A college roommate taught me how to knit. My mother and her mother did not knit, but my father's grandmother did. My step-mother knits and crochets. I taught my sons (now 13 and 9) to knit 2 years ago when they both had the flu and we were stuck in the house for a week. My 9 year old is sitting next to me working on a scarf right now. My 13 year old has not stuck with it.
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cclough8@msn.com


Posts

Posted - 12/05/2004 :  2:47:46 PM  Show Profile Send cclough8@msn.com a Private Message
My mother first taught me to knit and since she taught herself she had a unique way of holding her left hand needle. She held it under her arm and knit from it there. That's how I knit until a college friend, who had knit from babyhood practically, (she could knit it complete darkness and never make a mistake!)showed me how to knit holding the needle in my hand instead of supporting it under my arm. My Mother says she can remember her grandmother knitting all her winter socks, but she never learned from her.
My daughter used to do cross stitching--I taught her that--but she's really into scrapbooking now and has abandoned her cross stitching. She's never shown an interest in knitting, although while she was growing up I didn't knit much. I was weaving then.
My aunt was a great crocheter and could do the most complex patterns very quickly. She showed me how to crochet. I remember when I first learned I made a chain stitch about a million miles long!
I took a long hiatus from knitting and am just starting up again. I'm enjoying it more now than I ever have before. I've started several projects in the far past, which I've just rediscovered going through my old yarn stash to see if I can use any of it. None of them are finished, I'm embarrassed to say. But now I seem able to complete what I begin. How nice. It may help that I'm knitting for a grandbaby on the way.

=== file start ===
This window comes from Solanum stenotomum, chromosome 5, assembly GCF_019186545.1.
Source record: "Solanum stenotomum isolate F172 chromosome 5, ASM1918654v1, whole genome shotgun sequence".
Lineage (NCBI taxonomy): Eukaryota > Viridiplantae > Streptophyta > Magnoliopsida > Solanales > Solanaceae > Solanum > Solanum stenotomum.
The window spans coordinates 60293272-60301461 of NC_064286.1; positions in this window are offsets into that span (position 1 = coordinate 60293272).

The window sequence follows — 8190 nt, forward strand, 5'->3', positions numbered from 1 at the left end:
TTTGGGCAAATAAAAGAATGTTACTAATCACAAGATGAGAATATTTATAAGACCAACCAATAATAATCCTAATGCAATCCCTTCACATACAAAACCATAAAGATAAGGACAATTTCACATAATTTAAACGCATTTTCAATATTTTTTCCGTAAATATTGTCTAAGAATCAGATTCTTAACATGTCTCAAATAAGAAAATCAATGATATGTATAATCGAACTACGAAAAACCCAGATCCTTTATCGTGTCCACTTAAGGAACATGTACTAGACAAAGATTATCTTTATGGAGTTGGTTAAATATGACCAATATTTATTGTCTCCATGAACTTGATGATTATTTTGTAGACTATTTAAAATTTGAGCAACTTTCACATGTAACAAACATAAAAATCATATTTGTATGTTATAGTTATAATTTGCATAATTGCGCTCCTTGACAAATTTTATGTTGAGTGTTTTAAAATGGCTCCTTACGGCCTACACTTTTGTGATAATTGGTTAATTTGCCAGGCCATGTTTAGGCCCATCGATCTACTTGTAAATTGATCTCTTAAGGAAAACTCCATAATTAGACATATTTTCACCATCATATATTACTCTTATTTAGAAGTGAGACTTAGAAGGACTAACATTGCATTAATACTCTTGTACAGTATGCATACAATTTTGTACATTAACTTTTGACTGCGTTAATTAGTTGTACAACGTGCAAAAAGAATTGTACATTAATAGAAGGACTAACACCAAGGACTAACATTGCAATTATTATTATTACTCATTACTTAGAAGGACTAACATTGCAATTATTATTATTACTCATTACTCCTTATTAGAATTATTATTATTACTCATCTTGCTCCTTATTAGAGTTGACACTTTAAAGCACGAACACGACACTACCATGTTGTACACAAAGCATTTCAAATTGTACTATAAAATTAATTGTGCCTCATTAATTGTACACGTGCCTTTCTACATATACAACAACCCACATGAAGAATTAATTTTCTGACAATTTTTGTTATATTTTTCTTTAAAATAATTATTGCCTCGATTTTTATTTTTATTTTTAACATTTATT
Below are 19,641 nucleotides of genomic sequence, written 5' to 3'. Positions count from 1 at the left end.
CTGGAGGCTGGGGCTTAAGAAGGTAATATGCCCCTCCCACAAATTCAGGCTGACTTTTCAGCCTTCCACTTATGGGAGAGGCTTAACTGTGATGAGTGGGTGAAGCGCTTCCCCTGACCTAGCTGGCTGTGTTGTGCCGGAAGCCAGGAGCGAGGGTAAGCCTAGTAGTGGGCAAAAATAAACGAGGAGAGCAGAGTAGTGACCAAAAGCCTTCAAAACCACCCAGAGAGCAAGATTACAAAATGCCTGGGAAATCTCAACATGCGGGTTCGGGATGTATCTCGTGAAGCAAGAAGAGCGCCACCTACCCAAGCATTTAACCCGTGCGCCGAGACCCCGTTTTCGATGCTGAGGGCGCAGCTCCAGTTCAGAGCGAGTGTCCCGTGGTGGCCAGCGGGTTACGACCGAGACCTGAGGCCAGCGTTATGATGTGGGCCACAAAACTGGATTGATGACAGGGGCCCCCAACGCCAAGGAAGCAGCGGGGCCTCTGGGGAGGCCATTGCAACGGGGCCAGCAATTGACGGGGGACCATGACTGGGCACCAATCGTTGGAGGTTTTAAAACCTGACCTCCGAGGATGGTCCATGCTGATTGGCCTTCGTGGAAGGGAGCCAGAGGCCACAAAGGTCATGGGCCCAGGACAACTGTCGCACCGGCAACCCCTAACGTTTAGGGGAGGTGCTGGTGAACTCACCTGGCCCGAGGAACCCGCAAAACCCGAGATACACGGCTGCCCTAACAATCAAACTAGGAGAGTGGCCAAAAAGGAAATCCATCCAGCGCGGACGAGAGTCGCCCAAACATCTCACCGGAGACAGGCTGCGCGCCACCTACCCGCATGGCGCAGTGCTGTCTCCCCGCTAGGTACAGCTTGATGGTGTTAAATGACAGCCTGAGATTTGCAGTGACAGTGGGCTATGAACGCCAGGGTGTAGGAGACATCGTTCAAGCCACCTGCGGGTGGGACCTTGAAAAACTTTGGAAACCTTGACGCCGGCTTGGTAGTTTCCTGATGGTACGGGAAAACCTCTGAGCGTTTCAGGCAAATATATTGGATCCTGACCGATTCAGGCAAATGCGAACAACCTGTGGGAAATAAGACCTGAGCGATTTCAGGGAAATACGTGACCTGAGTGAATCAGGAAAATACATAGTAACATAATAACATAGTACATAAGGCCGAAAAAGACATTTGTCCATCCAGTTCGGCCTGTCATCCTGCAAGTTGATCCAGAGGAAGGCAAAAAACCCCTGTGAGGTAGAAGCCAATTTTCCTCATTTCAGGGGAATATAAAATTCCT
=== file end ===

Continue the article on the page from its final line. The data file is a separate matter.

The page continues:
Cherie
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Narbour
Warming Up

USA
60 Posts

Posted - 12/05/2004 :  4:10:43 PM  Show Profile Send Narbour a Private Message
My grandmother was a master crocheter and knitter and I recently found out this summer that she taught my two aunt's to do the same (who knew?) It was only because I brought my knitting with me for a visit with them and was going on and on (and probably on some more) about this being my newfound addiction. My grandma gave me a blanket that she crocheted before I left this summer which brought tears to my eyes... I felt so honored! I also found out she was an amazing seamstress and made lots of beautiful clothes for my cousin. She is 99 now and no longer does any of those things because of arthritis. Unfortunately I didn't learn from my aunts or my grandmother but it feels good to know they share my passion for the craft. It was so cool to sit in a room with them all and talk about the kinds of projects we've worked on. Definitely a special visit I will never forget.

I don't have any children but my best friend in the world has a 7 year old. We spent the weekend together and I taught her the knit stitch. She loved it! She slept over Saturday night and when she woke up on Sunday she told me she loves knitting and when she is not knitting she is dreaming about knitting! SO SWEET! I am so happy to be able to pass this craft on... what fun!
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LubbleFlubble
New Pal

1 Posts

Posted - 12/06/2004 :  4:47:57 PM  Show Profile Send LubbleFlubble a Private Message
I taught myself how to knit about two years ago and then taught my mom how to knit. Since then, I have started a knitting club at school and have taught many others. Nothing makes me happier than to be able to share my passion.
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probablyjane
Permanent Resident

United Kingdom
1227 Posts

Posted - 12/06/2004 :  6:28:24 PM  Show Profile  Visit probablyjane's Homepage Send probablyjane a Private Message
I was taught to knit by my grandmother with help from my mum and the odd bit of guidance from my dad. Knitting has always been a part of our family life and continues with me and my aunt. I have family photos of me aged about four wearing a moss stitch pink cardigan the buttons of which I still have in my button tin (yes, we're a family that keeps a button tin)My most poignant memory is my mum learning to use a circular needle a few days before she died to finish a sweater for my sister. Handknits are a real symbol of family love and security for us so it's my job to keep us all in socks. I was at my sister's house at the weekend and noticed with pleasure that she still uses the baby blanket I made for my 2 year old neice before she was born to sooth her to sleep (I also noticed it was as good as new despite dozens of washings - let's hear it for Debbie Bliss wool cotton!)

Best wishes

Jane